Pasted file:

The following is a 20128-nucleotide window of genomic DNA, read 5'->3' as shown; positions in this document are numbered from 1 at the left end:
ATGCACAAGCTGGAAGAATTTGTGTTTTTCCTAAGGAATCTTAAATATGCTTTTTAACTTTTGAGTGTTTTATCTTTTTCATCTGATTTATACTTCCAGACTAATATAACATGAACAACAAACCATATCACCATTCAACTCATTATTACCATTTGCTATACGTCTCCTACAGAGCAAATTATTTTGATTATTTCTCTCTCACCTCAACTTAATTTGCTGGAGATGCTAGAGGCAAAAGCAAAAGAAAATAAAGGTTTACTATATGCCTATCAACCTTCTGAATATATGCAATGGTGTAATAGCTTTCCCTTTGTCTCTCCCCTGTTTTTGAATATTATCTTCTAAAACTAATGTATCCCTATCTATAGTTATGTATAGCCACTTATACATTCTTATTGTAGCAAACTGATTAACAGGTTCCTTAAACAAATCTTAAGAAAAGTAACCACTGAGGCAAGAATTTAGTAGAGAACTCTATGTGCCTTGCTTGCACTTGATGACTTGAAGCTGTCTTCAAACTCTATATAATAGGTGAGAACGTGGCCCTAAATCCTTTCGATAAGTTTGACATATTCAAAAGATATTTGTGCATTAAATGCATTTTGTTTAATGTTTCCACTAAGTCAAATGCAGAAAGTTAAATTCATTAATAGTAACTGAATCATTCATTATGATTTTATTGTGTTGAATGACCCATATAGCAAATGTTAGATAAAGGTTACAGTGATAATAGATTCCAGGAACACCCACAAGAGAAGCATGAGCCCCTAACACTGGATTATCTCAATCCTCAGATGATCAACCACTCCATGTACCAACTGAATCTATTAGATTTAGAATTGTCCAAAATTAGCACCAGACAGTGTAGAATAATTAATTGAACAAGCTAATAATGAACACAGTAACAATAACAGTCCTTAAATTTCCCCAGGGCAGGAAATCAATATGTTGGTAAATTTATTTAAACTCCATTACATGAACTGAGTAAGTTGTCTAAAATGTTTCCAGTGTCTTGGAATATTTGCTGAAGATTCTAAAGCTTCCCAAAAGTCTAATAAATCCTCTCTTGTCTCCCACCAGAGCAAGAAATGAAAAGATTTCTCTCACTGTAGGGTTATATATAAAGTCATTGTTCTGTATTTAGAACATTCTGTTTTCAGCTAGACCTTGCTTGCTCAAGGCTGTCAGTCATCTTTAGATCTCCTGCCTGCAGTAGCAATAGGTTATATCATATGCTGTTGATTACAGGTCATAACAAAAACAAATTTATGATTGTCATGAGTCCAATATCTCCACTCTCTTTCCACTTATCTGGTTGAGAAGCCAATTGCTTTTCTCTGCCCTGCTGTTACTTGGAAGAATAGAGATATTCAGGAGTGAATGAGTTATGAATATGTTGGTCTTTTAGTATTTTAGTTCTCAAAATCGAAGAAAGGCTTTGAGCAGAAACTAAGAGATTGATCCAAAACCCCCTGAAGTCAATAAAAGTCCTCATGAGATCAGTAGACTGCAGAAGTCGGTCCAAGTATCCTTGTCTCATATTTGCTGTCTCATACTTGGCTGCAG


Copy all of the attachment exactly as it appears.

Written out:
The following is a 20128-nucleotide window of genomic DNA, read 5'->3' as shown; positions in this document are numbered from 1 at the left end:
ATGCACAAGCTGGAAGAATTTGTGTTTTTCCTAAGGAATCTTAAATATGCTTTTTAACTTTTGAGTGTTTTATCTTTTTCATCTGATTTATACTTCCAGACTAATATAACATGAACAACAAACCATATCACCATTCAACTCATTATTACCATTTGCTATACGTCTCCTACAGAGCAAATTATTTTGATTATTTCTCTCTCACCTCAACTTAATTTGCTGGAGATGCTAGAGGCAAAAGCAAAAGAAAATAAAGGTTTACTATATGCCTATCAACCTTCTGAATATATGCAATGGTGTAATAGCTTTCCCTTTGTCTCTCCCCTGTTTTTGAATATTATCTTCTAAAACTAATGTATCCCTATCTATAGTTATGTATAGCCACTTATACATTCTTATTGTAGCAAACTGATTAACAGGTTCCTTAAACAAATCTTAAGAAAAGTAACCACTGAGGCAAGAATTTAGTAGAGAACTCTATGTGCCTTGCTTGCACTTGATGACTTGAAGCTGTCTTCAAACTCTATATAATAGGTGAGAACGTGGCCCTAAATCCTTTCGATAAGTTTGACATATTCAAAAGATATTTGTGCATTAAATGCATTTTGTTTAATGTTTCCACTAAGTCAAATGCAGAAAGTTAAATTCATTAATAGTAACTGAATCATTCATTATGATTTTATTGTGTTGAATGACCCATATAGCAAATGTTAGATAAAGGTTACAGTGATAATAGATTCCAGGAACACCCACAAGAGAAGCATGAGCCCCTAACACTGGATTATCTCAATCCTCAGATGATCAACCACTCCATGTACCAACTGAATCTATTAGATTTAGAATTGTCCAAAATTAGCACCAGACAGTGTAGAATAATTAATTGAACAAGCTAATAATGAACACAGTAACAATAACAGTCCTTAAATTTCCCCAGGGCAGGAAATCAATATGTTGGTAAATTTATTTAAACTCCATTACATGAACTGAGTAAGTTGTCTAAAATGTTTCCAGTGTCTTGGAATATTTGCTGAAGATTCTAAAGCTTCCCAAAAGTCTAATAAATCCTCTCTTGTCTCCCACCAGAGCAAGAAATGAAAAGATTTCTCTCACTGTAGGGTTATATATAAAGTCATTGTTCTGTATTTAGAACATTCTGTTTTCAGCTAGACCTTGCTTGCTCAAGGCTGTCAGTCATCTTTAGATCTCCTGCCTGCAGTAGCAATAGGTTATATCATATGCTGTTGATTACAGGTCATAACAAAAACAAATTTATGATTGTCATGAGTCCAATATCTCCACTCTCTTTCCACTTATCTGGTTGAGAAGCCAATTGCTTTTCTCTGCCCTGCTGTTACTTGGAAGAATAGAGATATTCAGGAGTGAATGAGTTATGAATATGTTGGTCTTTTAGTATTTTAGTTCTCAAAATCGAAGAAAGGCTTTGAGCAGAAACTAAGAGATTGATCCAAAACCCCCTGAAGTCAATAAAAGTCCTCATGAGATCAGTAGACTGCAGAAGTCGGTCCAAGTATCCTTGTCTCATATTTGCTGTCTCATACTTGGCTGCAG